1426, Joseon (Korea). Hwani's family has never been the same since she and her younger sister went missing and were later found unconscious in the forest near a gruesome crime scene. Years later, Detective Min―Hwani's father―learns that thirteen girls have recently disappeared from the same forest that nearly stole his daughters. He travels to their hometown on the island of Jeju to investigate… only to vanish as well. Determined to find her father and solve the case that tore their family apart, Hwani returns home to pick up the trail. As she digs into the secrets of the small village―and collides with her now estranged sister, Maewol―Hwani comes to realize that the answer could lie within her own buried memories of what happened in the forest all those years ago.
The Forest of Stolen GirlsFeatured
The book follows Hwani’s point of view in which it’s obvious that all she ever wanted was her father’s approval. In fact, she states it many times that is what she wants for her life, to make her father proud. After the incident in which her and her sister disappear, Maewol is actually left behind in the village with a shaman who took her in and raised her. Hwani doesn’t remember much about that time when they were lost in the forest and her memories resurface as the story unfolds. This is crucial in the investigation, but also in restoring her relationship with Maewol. I absolutely loved how the sister’s relationship is intertwined into this story. Hwani was all set on doing this by herself but Maewol refused to not be involved. One of the reasons I really liked their story is because it shows that no matter what happened between these sisters, they are family to each other. Even without speaking with each other for five years, they learn how to rely upon each other as they did when they were little. So even though this was a mystery story, the family dynamic was a huge part of this story as well. Hwani did some stupid things but it really made her character more believable at that point. While she may have read and studied her father, she never had formal training as a detective and some of her actions prove it. If she would have flawlessly solved this case, I don’t think the ending would have been as satisfying. And even though they still technically “won”, the loss that they endured hit them hard also.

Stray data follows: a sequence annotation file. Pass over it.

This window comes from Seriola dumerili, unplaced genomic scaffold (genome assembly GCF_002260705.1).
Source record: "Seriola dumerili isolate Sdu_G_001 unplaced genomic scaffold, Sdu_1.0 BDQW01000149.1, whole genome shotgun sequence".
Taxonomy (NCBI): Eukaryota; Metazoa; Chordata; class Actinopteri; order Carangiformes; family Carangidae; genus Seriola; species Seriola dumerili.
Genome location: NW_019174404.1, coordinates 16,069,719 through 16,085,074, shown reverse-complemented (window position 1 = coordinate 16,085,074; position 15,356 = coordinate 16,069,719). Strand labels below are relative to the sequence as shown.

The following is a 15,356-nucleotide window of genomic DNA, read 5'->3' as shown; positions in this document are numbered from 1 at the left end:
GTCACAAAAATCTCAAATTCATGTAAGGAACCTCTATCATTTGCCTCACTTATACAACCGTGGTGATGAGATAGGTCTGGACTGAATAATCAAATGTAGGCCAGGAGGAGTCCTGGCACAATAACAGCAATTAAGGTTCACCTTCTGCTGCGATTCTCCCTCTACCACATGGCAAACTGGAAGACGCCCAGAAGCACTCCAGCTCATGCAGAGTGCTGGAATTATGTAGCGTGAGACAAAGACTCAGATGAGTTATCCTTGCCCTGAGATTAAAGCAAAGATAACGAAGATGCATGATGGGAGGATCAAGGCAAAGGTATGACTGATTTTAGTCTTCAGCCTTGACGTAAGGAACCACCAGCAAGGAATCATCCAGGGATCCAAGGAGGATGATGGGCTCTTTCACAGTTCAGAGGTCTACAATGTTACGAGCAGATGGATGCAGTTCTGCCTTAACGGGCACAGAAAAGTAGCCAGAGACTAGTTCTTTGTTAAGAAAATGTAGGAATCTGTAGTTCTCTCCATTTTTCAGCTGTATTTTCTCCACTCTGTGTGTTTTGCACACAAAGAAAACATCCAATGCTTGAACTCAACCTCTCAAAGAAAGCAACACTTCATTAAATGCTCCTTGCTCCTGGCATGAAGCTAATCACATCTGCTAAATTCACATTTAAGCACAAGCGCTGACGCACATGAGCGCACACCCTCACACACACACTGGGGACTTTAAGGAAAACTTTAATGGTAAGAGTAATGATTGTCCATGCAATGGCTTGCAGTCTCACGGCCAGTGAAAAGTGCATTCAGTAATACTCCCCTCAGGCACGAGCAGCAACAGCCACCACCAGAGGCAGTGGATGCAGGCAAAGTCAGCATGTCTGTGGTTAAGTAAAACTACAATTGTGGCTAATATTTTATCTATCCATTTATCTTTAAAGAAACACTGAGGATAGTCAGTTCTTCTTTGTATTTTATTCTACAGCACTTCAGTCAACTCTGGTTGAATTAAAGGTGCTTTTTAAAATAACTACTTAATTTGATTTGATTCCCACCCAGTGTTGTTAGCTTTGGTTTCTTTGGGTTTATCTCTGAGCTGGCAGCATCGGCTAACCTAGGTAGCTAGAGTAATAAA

Overall, The Forest of Stolen Girls by June Hur was absolutely amazing. I devoured this book so quickly because I wanted to know what was happening. The beginning maybe slower for some people, I enjoyed learning about the past and the development between the sisters. And as the clues began to drop more and more, the importance of solving this case took precedence. There were so many different driving factors in this book that just blended so well together. While the setting itself was somber due to what was happening, I loved the world that was created and the details that Hur put into this book. I highly recommend this book if you enjoy historical mystery with a huge family dynamic subplot.
NOTE: The narration does not affect my rating of the book
If you like audiobooks, then please consider this book on audio. I definitely had a good variety of physically reading and listening to this book due to the options given to me. But the audio narration is done so well that I would absolutely recommend it. I would have finished the book in audio format but I wasn’t able to listen and I needed to finish. Anytime I read a book that has language I am not used to reading, it is always amazing to actually hear the words the way they are supposed to be pronounced. And the way Sue Jean Kim brought these words to life, just made it so much better. I never felt lost listening to this story and could easily follow along.